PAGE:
Goldman Sachs Group Inc. (GS) and Morgan Stanley (MS) on Tuesday reported sharply higher third-quarter earnings, wrapping up a week of big-bank reports that reflect the strength of the U.S. economy in shrugging off geopolitical turmoil.
Profit rose 19% at Goldman and 20% at Morgan Stanley. Both firms were buoyed by lower taxes, thanks to the December law that slashed corporate tax rates, as well as strong deal-making revenue. Morgan Stanley shares rose more than 5%, and Goldman gained 3%, though both are down double-digits on the year. For Morgan Stanley, it was the biggest single-day gain since Donald Trump won the presidency.
After Main Street rivals reported strong earnings on the backs of their consumer businesses, Goldman and Morgan Stanley showed that the current economic and market climate also works for firms with deep Wall Street DNA. All six of the largest U.S. banks reported higher profits from a year ago.
Underwriting revenues surged — up 20% at Goldman and 33% at Morgan Stanley - as corporate clients tapped wide-open securities markets to raise money. Continued consolidation in industries such as technology, media and health care have pushed merger fees near all-time highs.
Today’s biggest banks are more balanced and less specialized than they were a decade ago, and so are more apt to rise and fall together. Morgan Stanley and Goldman have expanded into Main Street businesses — Goldman belatedly, but with gusto — while JPMorgan Chase & Co. (JPM) and Bank of America Corp. (BAC) have become trading giants in their own right.
Morgan Stanley, run by Chief Executive and Chairman James Gorman, reported profit of $2.15 billion on $9.87 billion in revenue, both better than a year ago. Earnings per share of $1.17 exceeded the expectations of analysts polled by Refinitiv, who predicted $1.01 per share.
At Goldman, earnings per share of $6.28 beat expectations by 90 cents. The firm reported profit of $2.52 billion on revenue of $8.65 billion, both up from the third quarter of 2017.
At Morgan Stanley, gains came from across the firm. Its wealth management arm continued to rake in client money, the institutional businesses of trading and underwriting held up, and Mr. Gorman kept a lid on expenses.
Once Wall Street’s weakling, Morgan Stanley is in the late innings of a multiyear turnaround under Mr. Gorman, a matter-of-fact Australian who spent a decade as a McKinsey & Co. consultant before coming to finance. He has pared its freewheeling trading and principal-investing operations—responsible for billions of dollars in crisis-era losses—and doubled down on wealth management. His goal is a firm that does well in boom times and limits losses in busts.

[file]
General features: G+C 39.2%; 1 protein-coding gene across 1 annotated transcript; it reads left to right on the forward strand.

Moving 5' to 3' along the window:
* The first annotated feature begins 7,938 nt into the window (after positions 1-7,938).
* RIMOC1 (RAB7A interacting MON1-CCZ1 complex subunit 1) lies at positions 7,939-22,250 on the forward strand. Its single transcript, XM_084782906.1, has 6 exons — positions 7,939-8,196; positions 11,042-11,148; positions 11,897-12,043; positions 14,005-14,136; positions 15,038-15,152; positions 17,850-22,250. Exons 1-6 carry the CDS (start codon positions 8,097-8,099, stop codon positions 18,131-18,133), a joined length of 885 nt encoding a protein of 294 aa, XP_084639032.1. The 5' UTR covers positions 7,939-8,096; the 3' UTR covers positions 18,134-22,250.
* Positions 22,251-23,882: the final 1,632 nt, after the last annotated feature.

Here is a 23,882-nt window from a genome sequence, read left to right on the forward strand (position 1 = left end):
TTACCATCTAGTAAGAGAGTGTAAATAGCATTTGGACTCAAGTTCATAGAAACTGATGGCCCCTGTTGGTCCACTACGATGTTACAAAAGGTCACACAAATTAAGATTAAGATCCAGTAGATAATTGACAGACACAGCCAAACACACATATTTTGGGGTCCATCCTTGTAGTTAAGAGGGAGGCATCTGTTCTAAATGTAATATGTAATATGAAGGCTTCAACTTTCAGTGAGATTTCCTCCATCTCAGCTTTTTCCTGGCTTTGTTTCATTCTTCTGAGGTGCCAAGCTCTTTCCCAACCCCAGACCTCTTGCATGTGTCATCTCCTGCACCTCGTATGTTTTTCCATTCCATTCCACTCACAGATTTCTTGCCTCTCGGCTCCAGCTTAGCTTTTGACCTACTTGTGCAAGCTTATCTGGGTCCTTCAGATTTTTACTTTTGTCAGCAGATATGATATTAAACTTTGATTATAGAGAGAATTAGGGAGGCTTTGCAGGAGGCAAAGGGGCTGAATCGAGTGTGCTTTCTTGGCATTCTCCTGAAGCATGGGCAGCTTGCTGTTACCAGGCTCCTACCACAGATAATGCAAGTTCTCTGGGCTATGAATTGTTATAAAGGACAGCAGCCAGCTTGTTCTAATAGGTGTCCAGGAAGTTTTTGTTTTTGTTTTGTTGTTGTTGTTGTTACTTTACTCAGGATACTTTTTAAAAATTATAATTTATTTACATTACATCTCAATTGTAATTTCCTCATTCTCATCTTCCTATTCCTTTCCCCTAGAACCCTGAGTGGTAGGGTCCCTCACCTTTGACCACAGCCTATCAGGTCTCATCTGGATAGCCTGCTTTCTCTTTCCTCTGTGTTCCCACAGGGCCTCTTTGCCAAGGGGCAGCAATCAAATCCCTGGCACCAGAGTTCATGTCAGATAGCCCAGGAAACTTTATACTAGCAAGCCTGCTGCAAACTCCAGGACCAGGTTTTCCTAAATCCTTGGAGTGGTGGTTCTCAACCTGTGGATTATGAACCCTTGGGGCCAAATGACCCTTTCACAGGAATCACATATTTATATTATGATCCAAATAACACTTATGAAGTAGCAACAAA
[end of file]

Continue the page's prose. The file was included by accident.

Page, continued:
“These strategic choices were designed to ensure that as much as we can control, the firm does well in its strong market environment and demonstrates stability” in tougher times, Mr. Gorman said on a conference call Tuesday morning. “That is exactly how 2018 is shaping up.”
Goldman Sachs, meanwhile, is in the early legs of its own redesign. The firm is getting into consumer banking and commercial cash management, remaking itself more in the image of its Main Street rivals to compensate for steady declines in its once-formidable trading division.
The quarterly results were the final chapter in the tenure of Lloyd Blankfein, who stepped down as CEO on Oct. 1. Replacing him is David Solomon, a former investment banker who inherits a firm casting about for ways to grow.
Goldman is getting into consumer banking, expanding its asset-management arm and building a commercial cash-management and financing business from scratch. Those activities can generate steadier fees, without the jarring swings that come from its Wall Street operations of trading and principal investing.
Goldman said its consumer loan book had grown to $4 billion at quarter end, and that its consumer deposits hit $26 billion in the U.S. Net interest income — the difference between what Goldman pays its creditors and what it takes in from its borrowers — rose 17% from a year ago, to $856 million.
The firm hopes that steadier, simpler businesses will compensate for continued trouble in its trading arm. Revenue there was essentially flat from a year ago, with a rise in equities, which includes stock trading and securities lending, offsetting a 10% drop in fixed-income trading.
Dealmaking was strong at both banks, despite the summer season. At Morgan Stanley, investment banking revenue was 15% higher, driven mostly by stock underwriting, which offset a decline in merger fees. It was the division’s best third quarter in a decade, and Chief Financial Officer Jon Pruzan said the firm’s pipeline of unannounced deals was healthy.
Both banks enjoyed a big jump in equity underwriting revenue, outpacing increases at JPMorgan Chase and Bank of America. Stock-market investors have turned hungry this year, coaxing startups to go public and established companies to issue new shares. Notable IPOs included event-planner Eventbrite Inc.’s September offering, led by Goldman, and commercial landlord Cushman & Wakefield PLC’s August IPO, led by Morgan Stanley.
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